Traders are betting that there is around an 85% chance that the ECB cuts interest rates at the March meeting, with almost 150 basis points worth of cuts priced by the end of next year. Influential ECB policymaker Isabel Schnabel on Tuesday told Reuters that further interest rate hikes could be taken off the table given a “remarkable” fall in inflation.

The euro also touched a three-month low against the pound, a five-week low versus the yen and a 6-1/2 week low against the Swiss franc.

“It’s a reasonably sized sell-off and the market is trying to digest, is it just a correction? Did the market get over-exuberant in the previous weeks? I think there is definitely an element of that,” said Amo Sahota, director at FX consulting firm Klarity FX in San Francisco.


The ECB will set interest rates on Thursday next week and is all but certain to leave them at the current record high of 4%. The Fed and Bank of England are also likely to hold rates steady next Wednesday and Thursday respectively.

The Bank of Canada on Wednesday held its key overnight rate at 5% and, in contrast to its peers, left the door open to another hike, saying it was still concerned about inflation.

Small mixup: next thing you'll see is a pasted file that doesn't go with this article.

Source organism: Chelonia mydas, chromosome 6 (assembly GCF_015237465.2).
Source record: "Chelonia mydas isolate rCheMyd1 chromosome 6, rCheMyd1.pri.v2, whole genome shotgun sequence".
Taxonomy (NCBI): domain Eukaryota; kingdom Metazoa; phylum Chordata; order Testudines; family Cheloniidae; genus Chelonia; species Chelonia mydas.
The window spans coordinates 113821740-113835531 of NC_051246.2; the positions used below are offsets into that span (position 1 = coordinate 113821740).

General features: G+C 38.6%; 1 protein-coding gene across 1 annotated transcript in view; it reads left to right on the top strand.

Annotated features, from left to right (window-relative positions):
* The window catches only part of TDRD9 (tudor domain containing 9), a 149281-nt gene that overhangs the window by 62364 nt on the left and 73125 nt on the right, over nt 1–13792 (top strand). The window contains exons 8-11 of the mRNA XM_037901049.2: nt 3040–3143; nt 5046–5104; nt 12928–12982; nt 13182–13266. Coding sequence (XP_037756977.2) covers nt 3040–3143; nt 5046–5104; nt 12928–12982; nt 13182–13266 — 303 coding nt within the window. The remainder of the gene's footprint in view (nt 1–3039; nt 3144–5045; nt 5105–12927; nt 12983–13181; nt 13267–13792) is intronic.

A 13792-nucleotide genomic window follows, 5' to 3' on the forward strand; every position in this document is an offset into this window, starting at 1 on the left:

Traders have priced around a 60% chance of the U.S. central bank cutting rates in March, according to CME’s FedWatch tool.

“Markets have aggressively priced in rate cuts, without any kind of confirmation from central banks,” said Adam Button, chief currency analyst at ForexLive in Toronto. “As December continues, we need either a change in tune from central bankers or a repricing in markets.”

If the Fed were to cut rates as markets expect, it could result in the dollar loosening its grip on other G10 currencies next year, dimming the outlook for the greenback, according to a Reuters poll of foreign exchange strategists.

The spotlight in Asia was on China, as markets grappled with rating agency Moody’s (NYSE:) cut to the Asian giant’s credit outlook.

The offshore was flat at $7.1728 per dollar, a day after Moody’s cut China’s credit outlook to “negative”.

China’s major state-owned banks stepped up U.S. dollar selling forcefully after the Moody’s statement on Tuesday, and they continued to sell the greenback on Wednesday morning, Reuters reported.

Elsewhere in Asia, the Japanese yen weakened 0.15% versus the greenback at 147.38 per dollar. The Australian dollar fell 0.02% to $0.65495.

In cryptocurrencies, bitcoin eased 0.06% to $44,049, still near its highest since April 2022.

The world’s largest cryptocurrency has gained 150% this year, fueled in part by optimism that a U.S. regulator will soon approve exchange-traded spot bitcoin funds (ETFs).